Bone resorption and formation occur in a tightly regulated fashion reflecting the coupled activities of osteoclasts and osteoblasts. Several pathological conditions perturb this balance, including osteoporosis and skeletal metastases. In the case of metastases, the uncoupling of resorption and formation activities contributes to disseminated tumor cells homing to the bone and to tumor growth within the bone in highly localized regions. Therefore, a site-specific marker of bone remodeling is required to provide a reliable assessment of skeletal disease severity, to evaluate the efficacy of anti-resorptive interventions and to distinguish benign from malignant tumors. The purpose of this study was to determine if the fluorescent bisphosphonate imaging probe Osteosense could model changes in bone metabolism. Evaluation of the kinetic uptake of bisphosphonates in ovariectomized mice revealed significant changes in binding rate constants, as well as the binding plateau of bone. Binding kinetics also revealed differential binding kinetics of bisphosphonate to the knee and spine regions and was able to monitor the individuals regions bone loss resulting from ovariectomy. The utility of binding kinetics was further confirmed in a bone-gain model in which ovariectomized mice were treated intermittently with parathyroid hormone (PTH). Kinetic analysis revealed a significant increase in binding rate constant of fluorescent bisphosphonate in mice treated with PTH as compared to control mice. Localization of bisphosphonate binding at early and late time points after injection revealed initial binding adjacent to the growth plate, associated with high levels of osteoblast and osteoclast activity, and later throughout the bone at regions undergoing bone remodeling. Measurements of the soft tissue region, which show strong correlation to serum level bisphosphonates, were also used to generate KBone values with results consistent with those stated above. Kinetic modeling was also applied to mice with lytic bone tumor. Analysis revealed a strong correlation between kinetic binding capacity and the size of the tumor as assessed by bioluminescence. Our data suggests a highly sensitive method for monitoring changes in bone metabolism using the binding kinetics of fluorescent bisphosphonates and may serve as a useful tool to monitor pharmacological intervention and tumor progression.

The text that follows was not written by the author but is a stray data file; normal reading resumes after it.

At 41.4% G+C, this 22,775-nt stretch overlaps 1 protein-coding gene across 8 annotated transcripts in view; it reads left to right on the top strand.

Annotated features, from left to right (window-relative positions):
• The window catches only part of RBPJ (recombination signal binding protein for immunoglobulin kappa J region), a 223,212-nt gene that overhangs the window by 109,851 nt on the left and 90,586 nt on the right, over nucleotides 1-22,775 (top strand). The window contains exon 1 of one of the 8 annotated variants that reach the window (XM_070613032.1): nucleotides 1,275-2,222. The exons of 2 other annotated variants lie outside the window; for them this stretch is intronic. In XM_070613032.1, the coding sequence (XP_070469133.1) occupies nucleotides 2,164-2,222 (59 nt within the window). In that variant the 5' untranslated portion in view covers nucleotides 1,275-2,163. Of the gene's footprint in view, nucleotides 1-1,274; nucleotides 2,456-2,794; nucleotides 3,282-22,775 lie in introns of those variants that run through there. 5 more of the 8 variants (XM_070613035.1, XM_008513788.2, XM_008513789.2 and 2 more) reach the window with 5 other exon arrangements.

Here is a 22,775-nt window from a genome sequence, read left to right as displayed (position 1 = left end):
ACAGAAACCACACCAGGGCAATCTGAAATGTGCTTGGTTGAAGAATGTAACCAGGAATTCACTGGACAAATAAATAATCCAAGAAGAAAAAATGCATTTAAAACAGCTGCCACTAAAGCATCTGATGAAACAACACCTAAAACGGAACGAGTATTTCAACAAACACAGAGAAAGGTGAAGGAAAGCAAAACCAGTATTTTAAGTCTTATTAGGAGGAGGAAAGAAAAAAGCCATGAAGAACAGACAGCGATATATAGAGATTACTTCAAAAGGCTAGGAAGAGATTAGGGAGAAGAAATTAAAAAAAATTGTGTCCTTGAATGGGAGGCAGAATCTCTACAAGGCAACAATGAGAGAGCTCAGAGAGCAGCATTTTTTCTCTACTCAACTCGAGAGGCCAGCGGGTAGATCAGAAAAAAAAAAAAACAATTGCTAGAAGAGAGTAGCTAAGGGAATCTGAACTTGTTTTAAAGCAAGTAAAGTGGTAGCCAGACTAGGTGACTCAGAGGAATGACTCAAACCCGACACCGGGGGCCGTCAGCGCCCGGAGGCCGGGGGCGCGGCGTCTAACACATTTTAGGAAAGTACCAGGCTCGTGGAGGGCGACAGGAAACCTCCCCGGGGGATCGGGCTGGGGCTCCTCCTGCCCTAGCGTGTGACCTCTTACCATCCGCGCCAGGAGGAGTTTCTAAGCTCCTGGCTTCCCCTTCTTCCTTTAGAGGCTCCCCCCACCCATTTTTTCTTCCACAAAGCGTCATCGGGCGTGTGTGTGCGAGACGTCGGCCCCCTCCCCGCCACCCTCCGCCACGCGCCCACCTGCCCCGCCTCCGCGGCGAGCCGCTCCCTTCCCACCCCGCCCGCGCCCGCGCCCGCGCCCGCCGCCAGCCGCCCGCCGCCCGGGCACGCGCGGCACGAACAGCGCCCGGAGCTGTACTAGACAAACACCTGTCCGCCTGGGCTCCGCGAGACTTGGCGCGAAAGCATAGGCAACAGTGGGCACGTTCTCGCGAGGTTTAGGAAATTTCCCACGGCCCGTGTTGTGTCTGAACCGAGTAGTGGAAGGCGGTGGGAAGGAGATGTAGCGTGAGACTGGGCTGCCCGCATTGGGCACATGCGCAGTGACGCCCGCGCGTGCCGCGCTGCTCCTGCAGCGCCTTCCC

17 May 2014 - 20 May 2014